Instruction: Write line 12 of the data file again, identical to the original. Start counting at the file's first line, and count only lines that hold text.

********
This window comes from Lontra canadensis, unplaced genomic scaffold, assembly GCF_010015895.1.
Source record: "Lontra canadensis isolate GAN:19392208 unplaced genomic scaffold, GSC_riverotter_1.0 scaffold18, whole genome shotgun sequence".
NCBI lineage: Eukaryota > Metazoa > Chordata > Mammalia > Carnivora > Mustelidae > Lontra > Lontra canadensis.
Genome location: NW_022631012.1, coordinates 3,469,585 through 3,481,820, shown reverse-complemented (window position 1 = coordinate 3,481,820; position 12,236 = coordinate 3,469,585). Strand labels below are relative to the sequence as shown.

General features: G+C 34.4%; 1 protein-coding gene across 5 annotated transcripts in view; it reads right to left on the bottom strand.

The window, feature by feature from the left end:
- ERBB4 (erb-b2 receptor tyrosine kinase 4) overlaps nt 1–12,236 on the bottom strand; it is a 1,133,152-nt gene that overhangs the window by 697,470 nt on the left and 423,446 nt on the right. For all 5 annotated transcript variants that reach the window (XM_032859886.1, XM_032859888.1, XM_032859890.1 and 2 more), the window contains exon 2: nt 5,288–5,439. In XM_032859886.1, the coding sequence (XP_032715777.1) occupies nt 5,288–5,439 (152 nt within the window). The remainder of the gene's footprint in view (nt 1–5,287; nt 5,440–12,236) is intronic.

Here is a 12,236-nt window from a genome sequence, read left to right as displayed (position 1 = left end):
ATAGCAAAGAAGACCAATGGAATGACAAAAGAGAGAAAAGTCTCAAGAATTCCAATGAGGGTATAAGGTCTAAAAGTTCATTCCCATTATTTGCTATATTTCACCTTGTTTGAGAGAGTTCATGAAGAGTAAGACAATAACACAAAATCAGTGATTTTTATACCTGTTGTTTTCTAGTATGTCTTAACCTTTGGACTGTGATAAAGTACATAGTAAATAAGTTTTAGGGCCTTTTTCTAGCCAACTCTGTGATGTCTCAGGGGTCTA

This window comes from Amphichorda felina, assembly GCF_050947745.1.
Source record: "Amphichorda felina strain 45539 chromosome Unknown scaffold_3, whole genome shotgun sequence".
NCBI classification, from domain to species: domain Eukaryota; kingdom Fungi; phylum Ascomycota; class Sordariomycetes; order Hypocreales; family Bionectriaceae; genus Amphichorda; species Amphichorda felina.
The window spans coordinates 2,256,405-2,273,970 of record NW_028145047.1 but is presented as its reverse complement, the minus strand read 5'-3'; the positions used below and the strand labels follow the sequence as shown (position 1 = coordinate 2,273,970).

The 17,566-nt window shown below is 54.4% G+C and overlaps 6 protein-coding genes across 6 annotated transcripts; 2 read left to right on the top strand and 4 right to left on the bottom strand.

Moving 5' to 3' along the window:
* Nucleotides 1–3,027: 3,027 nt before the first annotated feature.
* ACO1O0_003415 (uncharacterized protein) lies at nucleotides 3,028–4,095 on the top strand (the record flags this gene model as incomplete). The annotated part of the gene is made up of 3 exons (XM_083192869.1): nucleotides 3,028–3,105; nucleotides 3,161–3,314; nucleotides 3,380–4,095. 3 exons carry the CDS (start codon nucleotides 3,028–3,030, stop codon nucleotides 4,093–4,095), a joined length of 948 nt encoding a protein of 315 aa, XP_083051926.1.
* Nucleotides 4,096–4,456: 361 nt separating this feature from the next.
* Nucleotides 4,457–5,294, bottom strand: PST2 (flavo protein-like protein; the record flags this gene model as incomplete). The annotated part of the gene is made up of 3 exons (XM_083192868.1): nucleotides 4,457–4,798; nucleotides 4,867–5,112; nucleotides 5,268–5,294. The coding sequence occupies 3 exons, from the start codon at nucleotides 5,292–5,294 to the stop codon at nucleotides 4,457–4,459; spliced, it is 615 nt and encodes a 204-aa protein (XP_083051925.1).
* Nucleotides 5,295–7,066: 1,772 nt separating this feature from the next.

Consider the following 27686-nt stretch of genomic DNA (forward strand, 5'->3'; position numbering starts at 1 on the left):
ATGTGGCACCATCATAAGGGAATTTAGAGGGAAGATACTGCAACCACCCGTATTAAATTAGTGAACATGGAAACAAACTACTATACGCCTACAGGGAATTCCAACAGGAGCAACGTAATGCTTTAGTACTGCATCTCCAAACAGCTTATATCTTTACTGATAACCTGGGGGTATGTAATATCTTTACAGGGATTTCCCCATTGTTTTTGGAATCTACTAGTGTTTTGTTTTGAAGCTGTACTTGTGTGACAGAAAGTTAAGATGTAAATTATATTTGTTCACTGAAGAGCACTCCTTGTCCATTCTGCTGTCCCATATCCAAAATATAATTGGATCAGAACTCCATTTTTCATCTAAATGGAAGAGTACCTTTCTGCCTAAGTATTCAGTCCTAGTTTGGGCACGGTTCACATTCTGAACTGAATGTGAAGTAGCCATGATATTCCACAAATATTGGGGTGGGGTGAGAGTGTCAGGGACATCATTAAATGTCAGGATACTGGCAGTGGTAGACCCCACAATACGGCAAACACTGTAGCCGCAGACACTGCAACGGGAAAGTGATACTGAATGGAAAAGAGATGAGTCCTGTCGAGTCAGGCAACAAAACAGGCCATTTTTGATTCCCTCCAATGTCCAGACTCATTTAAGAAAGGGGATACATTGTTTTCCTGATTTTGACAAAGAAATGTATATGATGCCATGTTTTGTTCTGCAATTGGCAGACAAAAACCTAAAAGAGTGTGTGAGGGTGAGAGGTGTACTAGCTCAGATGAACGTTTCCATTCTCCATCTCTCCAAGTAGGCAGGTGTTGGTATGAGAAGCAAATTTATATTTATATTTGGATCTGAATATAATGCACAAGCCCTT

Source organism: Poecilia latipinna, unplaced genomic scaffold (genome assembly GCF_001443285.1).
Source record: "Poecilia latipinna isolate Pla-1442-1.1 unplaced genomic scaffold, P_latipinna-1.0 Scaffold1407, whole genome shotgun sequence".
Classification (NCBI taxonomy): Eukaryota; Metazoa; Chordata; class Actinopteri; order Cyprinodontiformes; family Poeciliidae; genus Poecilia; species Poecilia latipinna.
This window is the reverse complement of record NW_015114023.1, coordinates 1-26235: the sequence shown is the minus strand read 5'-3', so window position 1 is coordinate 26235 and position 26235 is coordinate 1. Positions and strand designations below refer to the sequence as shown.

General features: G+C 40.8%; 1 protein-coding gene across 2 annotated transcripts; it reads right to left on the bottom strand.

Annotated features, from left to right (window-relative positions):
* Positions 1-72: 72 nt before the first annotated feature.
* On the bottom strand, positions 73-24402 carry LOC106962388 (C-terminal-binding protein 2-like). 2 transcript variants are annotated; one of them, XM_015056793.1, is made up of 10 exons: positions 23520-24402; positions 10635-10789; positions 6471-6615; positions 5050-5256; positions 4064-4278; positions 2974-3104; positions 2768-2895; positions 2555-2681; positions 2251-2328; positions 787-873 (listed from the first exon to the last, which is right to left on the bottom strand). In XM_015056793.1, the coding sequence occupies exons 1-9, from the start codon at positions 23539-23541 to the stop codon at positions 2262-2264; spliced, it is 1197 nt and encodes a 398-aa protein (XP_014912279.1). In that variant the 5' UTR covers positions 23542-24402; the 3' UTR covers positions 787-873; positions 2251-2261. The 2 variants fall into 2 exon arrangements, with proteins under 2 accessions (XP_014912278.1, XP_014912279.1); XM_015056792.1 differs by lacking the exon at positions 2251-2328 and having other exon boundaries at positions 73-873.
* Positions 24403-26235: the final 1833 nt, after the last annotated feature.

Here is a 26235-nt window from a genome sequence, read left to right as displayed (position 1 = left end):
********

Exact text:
NCBI classification, from domain to species: domain Eukaryota; kingdom Fungi; phylum Ascomycota; class Sordariomycetes; order Hypocreales; family Bionectriaceae; genus Amphichorda; species Amphichorda felina.